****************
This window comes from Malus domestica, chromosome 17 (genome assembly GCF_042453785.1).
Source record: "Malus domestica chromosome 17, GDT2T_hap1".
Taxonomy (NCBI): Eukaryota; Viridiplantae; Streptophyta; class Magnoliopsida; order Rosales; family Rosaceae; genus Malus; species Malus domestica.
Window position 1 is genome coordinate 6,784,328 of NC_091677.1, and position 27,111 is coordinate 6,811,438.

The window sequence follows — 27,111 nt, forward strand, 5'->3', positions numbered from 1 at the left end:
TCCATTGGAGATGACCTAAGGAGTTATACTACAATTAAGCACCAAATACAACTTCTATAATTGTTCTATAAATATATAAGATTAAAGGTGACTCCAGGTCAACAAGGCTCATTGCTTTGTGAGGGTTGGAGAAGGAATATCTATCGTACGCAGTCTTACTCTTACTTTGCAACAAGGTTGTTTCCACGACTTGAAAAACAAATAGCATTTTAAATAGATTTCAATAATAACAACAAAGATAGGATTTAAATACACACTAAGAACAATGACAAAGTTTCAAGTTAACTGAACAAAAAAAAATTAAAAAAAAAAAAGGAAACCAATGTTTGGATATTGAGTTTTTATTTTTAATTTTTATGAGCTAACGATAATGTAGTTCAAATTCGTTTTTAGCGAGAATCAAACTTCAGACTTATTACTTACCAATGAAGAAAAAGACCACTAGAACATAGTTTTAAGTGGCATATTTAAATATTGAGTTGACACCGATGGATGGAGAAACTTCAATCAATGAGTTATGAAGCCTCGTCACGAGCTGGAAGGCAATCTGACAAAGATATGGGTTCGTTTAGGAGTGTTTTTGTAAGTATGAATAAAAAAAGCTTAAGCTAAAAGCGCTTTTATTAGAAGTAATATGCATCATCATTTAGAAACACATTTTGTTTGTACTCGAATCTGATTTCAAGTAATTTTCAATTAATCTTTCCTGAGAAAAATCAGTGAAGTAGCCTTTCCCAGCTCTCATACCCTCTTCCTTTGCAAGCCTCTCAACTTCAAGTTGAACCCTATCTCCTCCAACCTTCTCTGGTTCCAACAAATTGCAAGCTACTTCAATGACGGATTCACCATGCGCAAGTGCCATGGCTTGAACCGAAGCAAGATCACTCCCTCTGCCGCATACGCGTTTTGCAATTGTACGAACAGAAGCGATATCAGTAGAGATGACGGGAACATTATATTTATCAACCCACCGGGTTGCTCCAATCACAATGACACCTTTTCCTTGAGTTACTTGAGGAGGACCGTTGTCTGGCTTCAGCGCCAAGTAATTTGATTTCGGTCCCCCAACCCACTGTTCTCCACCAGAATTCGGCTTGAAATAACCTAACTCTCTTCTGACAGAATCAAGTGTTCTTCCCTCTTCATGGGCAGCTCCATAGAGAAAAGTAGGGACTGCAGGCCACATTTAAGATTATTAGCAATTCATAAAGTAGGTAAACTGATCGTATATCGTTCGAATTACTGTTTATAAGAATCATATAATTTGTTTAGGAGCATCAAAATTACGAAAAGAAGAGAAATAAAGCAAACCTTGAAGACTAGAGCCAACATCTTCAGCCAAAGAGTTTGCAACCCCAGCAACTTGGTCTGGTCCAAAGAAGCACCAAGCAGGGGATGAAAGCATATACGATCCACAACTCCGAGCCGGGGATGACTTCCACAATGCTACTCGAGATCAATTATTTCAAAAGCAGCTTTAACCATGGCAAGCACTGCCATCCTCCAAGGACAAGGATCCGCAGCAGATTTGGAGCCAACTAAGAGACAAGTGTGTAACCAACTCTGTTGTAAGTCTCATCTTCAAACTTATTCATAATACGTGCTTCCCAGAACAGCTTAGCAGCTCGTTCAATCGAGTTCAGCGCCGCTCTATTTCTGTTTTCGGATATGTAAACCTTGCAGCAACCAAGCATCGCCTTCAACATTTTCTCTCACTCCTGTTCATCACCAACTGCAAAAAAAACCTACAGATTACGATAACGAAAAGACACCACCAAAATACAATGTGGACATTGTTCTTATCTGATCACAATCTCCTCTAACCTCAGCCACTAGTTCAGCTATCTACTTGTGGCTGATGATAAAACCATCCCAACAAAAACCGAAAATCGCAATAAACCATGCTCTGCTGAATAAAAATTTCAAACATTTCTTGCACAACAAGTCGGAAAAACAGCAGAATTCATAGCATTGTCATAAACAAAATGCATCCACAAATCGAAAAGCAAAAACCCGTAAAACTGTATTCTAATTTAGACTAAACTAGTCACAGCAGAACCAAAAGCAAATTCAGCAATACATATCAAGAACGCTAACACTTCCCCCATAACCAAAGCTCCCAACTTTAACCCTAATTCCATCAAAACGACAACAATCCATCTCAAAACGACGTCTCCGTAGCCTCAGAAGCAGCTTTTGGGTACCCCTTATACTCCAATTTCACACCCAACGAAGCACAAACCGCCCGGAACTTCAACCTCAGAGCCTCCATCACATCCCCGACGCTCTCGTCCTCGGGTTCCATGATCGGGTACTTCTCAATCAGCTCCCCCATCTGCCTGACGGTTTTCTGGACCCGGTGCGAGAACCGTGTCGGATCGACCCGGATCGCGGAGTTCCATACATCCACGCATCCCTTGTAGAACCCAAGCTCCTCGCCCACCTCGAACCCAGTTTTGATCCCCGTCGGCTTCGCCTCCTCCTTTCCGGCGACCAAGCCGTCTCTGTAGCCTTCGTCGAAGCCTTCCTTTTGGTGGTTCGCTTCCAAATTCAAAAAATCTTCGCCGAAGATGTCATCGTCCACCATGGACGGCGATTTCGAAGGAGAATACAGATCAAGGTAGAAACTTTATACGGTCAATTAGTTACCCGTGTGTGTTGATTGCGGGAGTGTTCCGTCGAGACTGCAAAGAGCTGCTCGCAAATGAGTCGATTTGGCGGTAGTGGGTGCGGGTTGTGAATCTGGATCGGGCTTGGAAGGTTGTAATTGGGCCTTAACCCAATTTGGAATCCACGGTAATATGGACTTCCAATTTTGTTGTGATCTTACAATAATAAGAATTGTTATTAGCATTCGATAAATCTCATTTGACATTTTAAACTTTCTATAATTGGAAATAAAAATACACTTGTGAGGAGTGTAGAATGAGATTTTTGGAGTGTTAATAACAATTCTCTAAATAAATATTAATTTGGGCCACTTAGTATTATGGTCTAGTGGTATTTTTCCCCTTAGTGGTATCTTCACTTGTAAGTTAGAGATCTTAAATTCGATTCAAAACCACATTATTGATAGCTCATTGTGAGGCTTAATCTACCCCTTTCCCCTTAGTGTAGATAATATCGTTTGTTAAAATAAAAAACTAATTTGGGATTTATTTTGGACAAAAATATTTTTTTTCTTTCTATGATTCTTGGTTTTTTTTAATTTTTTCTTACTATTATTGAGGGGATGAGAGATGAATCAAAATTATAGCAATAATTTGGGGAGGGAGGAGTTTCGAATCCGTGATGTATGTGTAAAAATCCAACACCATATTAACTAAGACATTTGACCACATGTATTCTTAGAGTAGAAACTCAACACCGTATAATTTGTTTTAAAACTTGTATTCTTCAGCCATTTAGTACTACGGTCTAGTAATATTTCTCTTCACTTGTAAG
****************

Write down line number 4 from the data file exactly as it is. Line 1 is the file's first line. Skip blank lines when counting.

Window position 1 is genome coordinate 6,784,328 of NC_091677.1, and position 27,111 is coordinate 6,811,438.